Okay, let's just get this out of the way- today's Nice Price or Crack Pipe Ferrari 348TS is tainted with a salvage title. That being said, it's still a twenty-five grand 348, and the Florida seller does specifically say, Will not be Dissappointed. What could possibly go wrong?
Wrong was the opinion of 82% of you regarding yesterday's 1966 Chevy Suburban with a claimed 700-bhp. And I don't mean you were wrong in dunning its two-tons of two-tone with a loss, but wrong in that the seller was off the mark in asking six grand for it. But that being said, nobody is perfect, and we're all given a few opportunities to fail in our lifetimes with little or no negative consequence. Until that is, one buys an exotic car of questionable provenance.
After the unabashed beauty of the Dinos and 308 GTB/GTS series, Ferrari started down a black hole of questionable styling decisions of which the 328, with its ‘80s adaptation of the 308's style was only only a preview. The subsequent clean-sheet 348 proved to be the Pricilla Queen of the Desert of slats, strakes, and Dumbo-ear mirrors. At the time, Pinninfarina was tarting up the entire Ferrari line in such fashion, and apparently they were also doing a lot of peyote.
But different strokes for different folks, as they say, and for some the more rectilinear 348 was a refreshing change from the earlier cars, and featuring modern electronics, A/C that actually worked, and actual ergonomics didn't hurt either. Not only that, but much like a moderately plain girl or guy who really knows their stuff between the sheets, the 348 could outgun those older cars without breaking either a sweat or a timing belt. Well, maybe that's not true about the belts.
Timing belts are an issue on Ferrari's 300-horse 3.4-litre V8, just as they are on all of the company's smaller-engines. This fly-yellow 1991 TS (T for transverse gearbox, S for spider) is claimed in the ad to be serviced up, whatever that means. Hopefully part of the servicing that was upped included replacing the model-exclusive, and unfathomably long, single serpentine timing belt as well as its all-to-frequently failing water pump and tensioner. Sadly, that's a mandatory engine-out maintenance requirement, unless of course you like tempting the fates of gronking 32 very expensive valves. At around $7,000 a pop, you should hope the belt and ancillary replacement has been recently done.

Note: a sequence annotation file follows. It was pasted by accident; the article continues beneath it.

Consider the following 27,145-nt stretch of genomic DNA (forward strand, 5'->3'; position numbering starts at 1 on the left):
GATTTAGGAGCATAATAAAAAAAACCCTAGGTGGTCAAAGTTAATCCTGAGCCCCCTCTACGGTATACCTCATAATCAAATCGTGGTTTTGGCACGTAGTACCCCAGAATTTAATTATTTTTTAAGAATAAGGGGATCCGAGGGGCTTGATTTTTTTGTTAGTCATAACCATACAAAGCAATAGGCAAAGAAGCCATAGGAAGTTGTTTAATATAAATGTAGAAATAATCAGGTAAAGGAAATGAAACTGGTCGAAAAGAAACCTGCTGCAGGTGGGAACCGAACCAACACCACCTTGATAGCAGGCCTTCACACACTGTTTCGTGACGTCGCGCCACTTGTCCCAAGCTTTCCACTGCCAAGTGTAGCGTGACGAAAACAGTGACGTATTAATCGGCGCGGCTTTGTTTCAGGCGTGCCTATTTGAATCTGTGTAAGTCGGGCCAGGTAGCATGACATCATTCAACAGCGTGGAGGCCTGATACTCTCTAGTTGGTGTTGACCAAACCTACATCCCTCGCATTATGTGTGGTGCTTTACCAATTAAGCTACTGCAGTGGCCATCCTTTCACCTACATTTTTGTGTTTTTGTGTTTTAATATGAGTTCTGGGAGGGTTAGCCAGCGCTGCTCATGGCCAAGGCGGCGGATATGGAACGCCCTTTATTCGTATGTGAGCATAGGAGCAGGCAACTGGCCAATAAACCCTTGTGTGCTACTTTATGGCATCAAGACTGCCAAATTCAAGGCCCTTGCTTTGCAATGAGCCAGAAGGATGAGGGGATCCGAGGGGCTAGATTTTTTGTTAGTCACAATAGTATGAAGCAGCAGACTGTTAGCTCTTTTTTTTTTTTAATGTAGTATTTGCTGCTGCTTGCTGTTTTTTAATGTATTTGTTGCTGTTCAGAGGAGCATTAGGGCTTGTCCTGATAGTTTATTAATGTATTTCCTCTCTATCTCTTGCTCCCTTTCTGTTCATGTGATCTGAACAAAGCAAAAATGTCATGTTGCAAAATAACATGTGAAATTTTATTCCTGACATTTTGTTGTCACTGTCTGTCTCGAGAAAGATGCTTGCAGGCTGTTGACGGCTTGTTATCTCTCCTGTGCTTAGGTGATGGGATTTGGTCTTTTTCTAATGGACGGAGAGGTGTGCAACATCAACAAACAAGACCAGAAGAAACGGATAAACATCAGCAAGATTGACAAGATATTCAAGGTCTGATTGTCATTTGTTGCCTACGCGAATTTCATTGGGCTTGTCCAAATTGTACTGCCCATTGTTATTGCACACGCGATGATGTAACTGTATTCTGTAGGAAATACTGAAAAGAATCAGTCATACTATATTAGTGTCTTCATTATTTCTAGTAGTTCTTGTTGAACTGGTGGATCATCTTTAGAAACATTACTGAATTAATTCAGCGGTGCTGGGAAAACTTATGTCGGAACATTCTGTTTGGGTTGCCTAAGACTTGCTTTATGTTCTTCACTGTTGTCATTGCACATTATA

Other issues with the 348 are an overly complicated double-disc clutch (the flywheel alone has 30 parts!), and electrical woes that can start the meter running on emptying a bank account in record time. But the biggest issue with this 348TS isn't its potentially leaky targa roof, or the unfortunate rear suspension geometry that plagued the pre-'94 cars, but the fact that something has happened to it over the course of its short, 20-year lifespan that has rendered it persona non grata to most insurers. The seller doesn't say why this Ferrari is currently saddled with a salvage title, although as it's from the extreme South, theft recovery or flood damage spring would be good guesses. The Experian report indicates that the dog-turding of the title wasn't due to an accident, luckily, so perhaps it was a theft recovery - potentially the best case scenario as far as these things are concerned.
The car looks fine - well as fine as it can with those goofy smoked covers over the front valance lights and the totally douchie chrome wheels - plus the fact that it's a 348. Inside, there's some de-lamination of the armrest leather on the driver's door but other than that the pics don't show any major boogers lurking there. An aftermarket stereo has been unnecessarily added, which I guess you could use for traffic reports. The main sound system however, sits directly behind the driver's right shoulder- the longitudinally-mounted V8, which originally saw duty in the 288 GTO. Its staccato vocalizations, along with the joys a gated shifter will bring, should make this an amazingly entertaining ride. Pop in the drive-thru at Mickey Dee's for some arteriosclerosis with cheese and enjoy dinner and a show!
Ferrari's don't usually have any need for that left-most roller on their odometers, and sure enough, this one sports but 29K on its clock. That's far too few for what is likely the event-filled life this 348 has led so far. Of course, it's all those dear-diary moments that make up the reasons behind the salvage title and requisite bargain basement asking price.
Fact is, at $25,900 (and currently only six grand shy of that after 4 bids as of last night), this 348TS is, at bare minimum, twenty grand lower than one that's free, red, and 21. See what I did there? And that's what makes it such an intriguing proposition, sort of like a forbidden fruit that's so unbelievably orgasmic in flavor that you just can't help yourself but sample, regardless of who your garden's landlord is.
So, what we have here is a modern Ferrari with all the benefits inherent therein - sights, sounds, and the fact that a Ferrari key ring is like a less-subtle artificially-enhanced crotch bulge when trolling for the ladies. And all that comes at a price that even members of the 99% can afford. Of course, owning any Ferrari means that the price of entry is only the beginning, and that means you'd probably means you'd want to pay the lowest cover charge possible. At $25,900, this is about as low as they go.
But is it low enough to overcome that issue with registering and insuring a salvage car in your particular state? Statistics indicate that fully one-third of the population moves annually, and the question for you is, would this 348's price make moving to a state with a less onerous DMV a viable decision?
H/T to AFSDucati996 for the hookup!
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